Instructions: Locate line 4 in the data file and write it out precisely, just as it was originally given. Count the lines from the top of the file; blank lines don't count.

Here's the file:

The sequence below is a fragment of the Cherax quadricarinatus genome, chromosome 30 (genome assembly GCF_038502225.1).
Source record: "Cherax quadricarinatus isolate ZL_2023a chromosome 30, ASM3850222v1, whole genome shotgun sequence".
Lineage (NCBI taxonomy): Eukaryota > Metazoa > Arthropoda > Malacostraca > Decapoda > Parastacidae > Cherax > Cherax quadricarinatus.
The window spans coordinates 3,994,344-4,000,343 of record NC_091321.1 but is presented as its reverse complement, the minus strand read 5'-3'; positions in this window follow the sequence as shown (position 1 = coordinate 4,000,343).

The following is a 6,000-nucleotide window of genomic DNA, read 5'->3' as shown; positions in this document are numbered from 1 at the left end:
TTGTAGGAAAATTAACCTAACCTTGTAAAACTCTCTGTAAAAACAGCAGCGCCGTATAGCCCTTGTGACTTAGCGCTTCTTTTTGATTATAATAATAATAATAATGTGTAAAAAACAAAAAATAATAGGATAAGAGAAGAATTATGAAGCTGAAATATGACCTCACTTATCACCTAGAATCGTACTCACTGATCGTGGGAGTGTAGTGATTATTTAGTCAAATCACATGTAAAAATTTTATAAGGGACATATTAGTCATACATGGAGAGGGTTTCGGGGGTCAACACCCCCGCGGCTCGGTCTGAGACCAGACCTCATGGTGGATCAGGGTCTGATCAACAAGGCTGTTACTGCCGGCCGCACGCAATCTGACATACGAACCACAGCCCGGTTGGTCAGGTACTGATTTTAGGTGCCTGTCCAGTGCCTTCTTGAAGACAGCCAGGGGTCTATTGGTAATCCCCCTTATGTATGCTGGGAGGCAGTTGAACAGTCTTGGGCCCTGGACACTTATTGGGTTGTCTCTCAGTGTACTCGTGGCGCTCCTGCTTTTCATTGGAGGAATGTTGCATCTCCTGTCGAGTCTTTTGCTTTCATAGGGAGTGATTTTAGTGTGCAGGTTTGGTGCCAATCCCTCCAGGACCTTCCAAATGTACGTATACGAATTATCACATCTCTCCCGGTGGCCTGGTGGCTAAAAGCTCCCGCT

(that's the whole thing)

The window spans coordinates 3,994,344-4,000,343 of record NC_091321.1 but is presented as its reverse complement, the minus strand read 5'-3'; positions in this window follow the sequence as shown (position 1 = coordinate 4,000,343).